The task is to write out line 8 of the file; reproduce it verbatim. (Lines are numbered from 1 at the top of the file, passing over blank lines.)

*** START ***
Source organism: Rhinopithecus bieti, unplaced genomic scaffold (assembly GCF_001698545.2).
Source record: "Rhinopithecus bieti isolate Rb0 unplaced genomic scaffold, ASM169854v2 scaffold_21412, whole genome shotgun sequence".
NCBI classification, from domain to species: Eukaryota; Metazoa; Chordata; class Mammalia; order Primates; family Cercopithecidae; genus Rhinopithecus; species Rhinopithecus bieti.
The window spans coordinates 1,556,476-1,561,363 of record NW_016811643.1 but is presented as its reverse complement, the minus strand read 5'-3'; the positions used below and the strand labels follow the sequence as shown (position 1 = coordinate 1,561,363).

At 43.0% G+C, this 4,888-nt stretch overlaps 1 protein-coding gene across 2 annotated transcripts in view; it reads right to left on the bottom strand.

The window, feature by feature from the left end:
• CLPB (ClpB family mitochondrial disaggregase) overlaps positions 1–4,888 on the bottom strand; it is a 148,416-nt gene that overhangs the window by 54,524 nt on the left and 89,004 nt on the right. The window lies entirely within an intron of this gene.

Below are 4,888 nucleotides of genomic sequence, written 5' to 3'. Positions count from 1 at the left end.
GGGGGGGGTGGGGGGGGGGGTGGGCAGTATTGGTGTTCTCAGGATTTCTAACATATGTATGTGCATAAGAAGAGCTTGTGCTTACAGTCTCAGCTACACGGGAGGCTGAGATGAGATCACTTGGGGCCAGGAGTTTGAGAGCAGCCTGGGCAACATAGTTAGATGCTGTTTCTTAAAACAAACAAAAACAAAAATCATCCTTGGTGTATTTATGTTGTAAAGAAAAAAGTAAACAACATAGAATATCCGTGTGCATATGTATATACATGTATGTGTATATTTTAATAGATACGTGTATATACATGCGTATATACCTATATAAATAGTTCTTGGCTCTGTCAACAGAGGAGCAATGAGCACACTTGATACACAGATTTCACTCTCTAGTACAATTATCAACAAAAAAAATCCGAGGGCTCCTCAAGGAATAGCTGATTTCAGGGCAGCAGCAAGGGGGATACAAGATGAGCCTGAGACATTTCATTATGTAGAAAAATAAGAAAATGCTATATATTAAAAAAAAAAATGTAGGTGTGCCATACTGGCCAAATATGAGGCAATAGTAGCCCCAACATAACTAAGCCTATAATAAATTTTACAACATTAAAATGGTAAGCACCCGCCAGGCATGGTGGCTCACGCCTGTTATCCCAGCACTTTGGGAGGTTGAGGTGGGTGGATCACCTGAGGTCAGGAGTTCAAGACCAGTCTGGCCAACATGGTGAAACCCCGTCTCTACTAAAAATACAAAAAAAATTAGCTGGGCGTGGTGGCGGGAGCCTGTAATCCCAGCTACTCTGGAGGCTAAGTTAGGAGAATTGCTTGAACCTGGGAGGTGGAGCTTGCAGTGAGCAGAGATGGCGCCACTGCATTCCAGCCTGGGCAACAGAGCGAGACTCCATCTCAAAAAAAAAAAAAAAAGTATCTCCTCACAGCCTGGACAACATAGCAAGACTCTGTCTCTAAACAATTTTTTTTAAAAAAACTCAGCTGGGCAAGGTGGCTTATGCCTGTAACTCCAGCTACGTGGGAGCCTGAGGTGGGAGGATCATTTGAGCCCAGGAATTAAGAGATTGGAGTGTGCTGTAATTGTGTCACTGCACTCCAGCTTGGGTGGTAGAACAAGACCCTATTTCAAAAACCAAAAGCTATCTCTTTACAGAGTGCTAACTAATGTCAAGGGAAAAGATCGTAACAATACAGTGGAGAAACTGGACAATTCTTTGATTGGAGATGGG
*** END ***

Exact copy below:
Below are 4,888 nucleotides of genomic sequence, written 5' to 3'. Positions count from 1 at the left end.